Small Steps: Basement Clothesline

Like most readers of this blog, we are striving to live lighter on the land. We watch our consumption, drive fuel efficient cars, offset our carbon emissions with green energy, and grow alot of our own food. One thing that we struggle with here was discussed to some degree in the last post. Our home is new, and full of new appliances. Most are Energy star, but that is a far cry from the cutting edge of efficiency or renewable options. But removing a working refrigerator or furnace seems ridiculous and is hard to justify and budgetary grounds when other options still present themselves for impact reduction.

One of those remaining Green Options was finally implemented this week thanks to some seeds planted by fellow  bloggers. Our kids are sick and we are running humidifiers to control their coughs so I have been thinking about humidity.  Then I go downstairs to run the dryer, pumping hot, humid air out into the ether. This seemed ridiculous. Take that a step further, for every cubic foot of air pumped out through the dryer vent, a commensurate volume of cold air must be brought into the house only to be heated by our NG furnace, which further dries the air. That is just dumb.

Here is my $15 clothesline solution, very similar to thousands others out there:

We have an unfinished basement, so it was easy to install.
Here is the item list:
  • 4′ steel angle iron, cut in half ($5)
  • 2 pulleys ($6)
  • 5/16″ carraige bolts/nuts/washers ($.50)
  • 5/16″ lag screws ($.50)
  • 50′ of clothesline. ($3)
Here is a close up of the pulley. As you can see, the 22′ run of the clothesline is stretching the line badly, I advise gettingthe coated wire line to reduce sag.
The 22′ run holds enough for one load and dries in about 24 hours without any fans. By mounting it directly above the washer, we can now hang clothes right from our front loader without walking anywhere. Slick! Savings from 2 winters worth of dryer sheets will pay for the materials, and of course the energy savings are significant.
One final thing, we have one heating vent running into our basement. This is open and helps to circulate the air out so that it does not get too humid down there and cause issues.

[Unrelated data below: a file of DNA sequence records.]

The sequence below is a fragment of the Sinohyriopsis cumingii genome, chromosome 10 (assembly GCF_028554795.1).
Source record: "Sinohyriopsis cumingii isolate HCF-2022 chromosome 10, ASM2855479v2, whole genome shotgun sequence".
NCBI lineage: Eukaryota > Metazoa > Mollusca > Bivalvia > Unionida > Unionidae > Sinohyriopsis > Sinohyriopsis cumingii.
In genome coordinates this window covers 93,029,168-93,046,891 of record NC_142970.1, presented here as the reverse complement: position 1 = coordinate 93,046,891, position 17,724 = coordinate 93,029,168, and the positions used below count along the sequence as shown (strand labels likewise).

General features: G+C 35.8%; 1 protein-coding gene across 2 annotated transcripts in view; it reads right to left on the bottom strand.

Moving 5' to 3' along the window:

10 Responses

  1. Cool setup. If you ever do need to run the dryer in winter, you can divert that warm, humid air into the house with one of these

  2. Thanks E4!

    We have a NG dryer and research that I did when we bought the home led me to believe that there are some concerns about carbon monoxide emissions on the NG dryers. The products do mention not to vent NG dryers into bathrooms or bedrooms for this reason, but I’d rather not risk it at all. Our son had a really rough start due to a severe laryngolmalacia at birth, and have been pretty paranoid/overprotective ever since.

    For electric dryers on things like bath towels that could use some “softening” in the dryer it would be great.

  3. That is a great idea. We have been thinking about an indoor cloths line for a while and have never put the wheels in motion. We’re planning a trip to the hardware store this afternoon; some pulleys and line might have to make it on the list. Thanks.

  4. We also hang our clothes to dry in the laundry room, but we use a regular closet-type clothes pole and plastic hangers. We can hang practically every shirt and pants we own at once in a 7′ wide space. Never sags, no clothespins. Things like jeans and t-shirts get a cold-air tumble in the dryer after they’re dry. Only small items like socks and undies get dried in the dryer.

  5. You inspired us. We picked up clothesline this afternoon and will string it up tomorrow. We have one of those accordion-style folding laundry racks, but that really only works for skivvies and socks. Now we’ll easily be able to air dry an entire load. Nice!

  6. Emily, the 7′ wide sounds great, but our cheap plastic hangers wouldn’t cut it I fear!

    Meg/Kelly that is great to hear! I know I will be looking to return the favor this spring in asking lots of chicken advice if we go forward with the chicken tractor plan. I really liked your chicken “composter”

  7. Great point on the non-electric dryer exhaust issues…

  8. I like that it is so close to the dryer, nice and convenient. We installed a rack in one of our skylights:

  9. Cool!

    We have drooled over this one for awhile ( but don’t have cathedral ceilings. We thought about the basement, but we were unsure about cold and damp and dark. Will be interesting to hear how it works out long term.

    In the winter we usually just put the big stuff on portable racks up in our bedroom perched near ducts…but then we still run dryer for the rest…hmmmmm we might need to add a basement system, and in March when we start seedlings down there the moisture might be a good thing!

  10. Thus far things are going well. no condensation in the basement, but again, we have one vent that circulates some of the air down there up into the house.

    Average dry time thus far is about 24-36 hours for most cotton clothes. Ambient temp in the basement is mid/high 50’s. Nice thing is that it prevents me from letting the laundry pile up – as the line only holds one load, I need to do a load every other day or else fall behind!

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